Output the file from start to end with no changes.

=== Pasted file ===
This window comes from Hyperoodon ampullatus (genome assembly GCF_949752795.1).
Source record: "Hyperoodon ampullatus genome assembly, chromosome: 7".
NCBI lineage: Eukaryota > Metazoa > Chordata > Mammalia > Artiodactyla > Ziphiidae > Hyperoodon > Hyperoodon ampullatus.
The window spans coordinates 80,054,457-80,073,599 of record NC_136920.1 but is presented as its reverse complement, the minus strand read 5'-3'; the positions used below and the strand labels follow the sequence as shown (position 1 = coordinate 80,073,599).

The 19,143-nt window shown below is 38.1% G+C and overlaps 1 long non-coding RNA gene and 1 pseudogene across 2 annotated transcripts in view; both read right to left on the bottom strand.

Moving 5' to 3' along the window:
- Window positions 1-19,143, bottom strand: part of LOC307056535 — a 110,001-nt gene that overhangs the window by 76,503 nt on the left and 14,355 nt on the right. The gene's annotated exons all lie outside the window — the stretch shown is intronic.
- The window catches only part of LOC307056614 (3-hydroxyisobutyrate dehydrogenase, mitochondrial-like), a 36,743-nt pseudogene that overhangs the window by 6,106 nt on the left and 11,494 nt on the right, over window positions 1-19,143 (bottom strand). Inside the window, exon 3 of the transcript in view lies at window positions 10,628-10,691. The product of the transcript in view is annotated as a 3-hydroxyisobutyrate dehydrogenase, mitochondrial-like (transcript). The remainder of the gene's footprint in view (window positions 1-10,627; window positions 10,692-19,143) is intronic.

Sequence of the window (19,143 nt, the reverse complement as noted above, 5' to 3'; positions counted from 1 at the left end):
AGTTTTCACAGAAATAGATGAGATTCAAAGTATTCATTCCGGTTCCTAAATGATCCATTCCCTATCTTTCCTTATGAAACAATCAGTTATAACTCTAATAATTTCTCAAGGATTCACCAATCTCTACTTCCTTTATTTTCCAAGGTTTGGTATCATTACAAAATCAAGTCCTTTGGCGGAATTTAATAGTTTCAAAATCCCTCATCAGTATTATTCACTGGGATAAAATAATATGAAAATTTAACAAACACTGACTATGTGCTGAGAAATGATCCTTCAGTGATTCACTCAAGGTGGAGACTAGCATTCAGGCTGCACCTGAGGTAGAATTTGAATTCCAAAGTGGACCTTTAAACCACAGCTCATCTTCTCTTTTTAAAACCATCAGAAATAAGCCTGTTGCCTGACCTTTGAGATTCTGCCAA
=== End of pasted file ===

This window comes from Hyperoodon ampullatus (genome assembly GCF_949752795.1).
Source record: "Hyperoodon ampullatus genome assembly, chromosome: 7".
NCBI lineage: Eukaryota > Metazoa > Chordata > Mammalia > Artiodactyla > Ziphiidae > Hyperoodon > Hyperoodon ampullatus.
The window spans coordinates 80,054,457-80,073,599 of record NC_136920.1 but is presented as its reverse complement, the minus strand read 5'-3'; the positions used below and the strand labels follow the sequence as shown (position 1 = coordinate 80,073,599).

The 19,143-nt window shown below is 38.1% G+C and overlaps 1 long non-coding RNA gene and 1 pseudogene across 2 annotated transcripts in view; both read right to left on the bottom strand.

Moving 5' to 3' along the window:
- Window positions 1-19,143, bottom strand: part of LOC307056535 — a 110,001-nt gene that overhangs the window by 76,503 nt on the left and 14,355 nt on the right. The gene's annotated exons all lie outside the window — the stretch shown is intronic.
- The window catches only part of LOC307056614 (3-hydroxyisobutyrate dehydrogenase, mitochondrial-like), a 36,743-nt pseudogene that overhangs the window by 6,106 nt on the left and 11,494 nt on the right, over window positions 1-19,143 (bottom strand). Inside the window, exon 3 of the transcript in view lies at window positions 10,628-10,691. The product of the transcript in view is annotated as a 3-hydroxyisobutyrate dehydrogenase, mitochondrial-like (transcript). The remainder of the gene's footprint in view (window positions 1-10,627; window positions 10,692-19,143) is intronic.

Sequence of the window (19,143 nt, the reverse complement as noted above, 5' to 3'; positions counted from 1 at the left end):
AGTTTTCACAGAAATAGATGAGATTCAAAGTATTCATTCCGGTTCCTAAATGATCCATTCCCTATCTTTCCTTATGAAACAATCAGTTATAACTCTAATAATTTCTCAAGGATTCACCAATCTCTACTTCCTTTATTTTCCAAGGTTTGGTATCATTACAAAATCAAGTCCTTTGGCGGAATTTAATAGTTTCAAAATCCCTCATCAGTATTATTCACTGGGATAAAATAATATGAAAATTTAACAAACACTGACTATGTGCTGAGAAATGATCCTTCAGTGATTCACTCAAGGTGGAGACTAGCATTCAGGCTGCACCTGAGGTAGAATTTGAATTCCAAAGTGGACCTTTAAACCACAGCTCATCTTCTCTTTTTAAAACCATCAGAAATAAGCCTGTTGCCTGACCTTTGAGATTCTGCCAA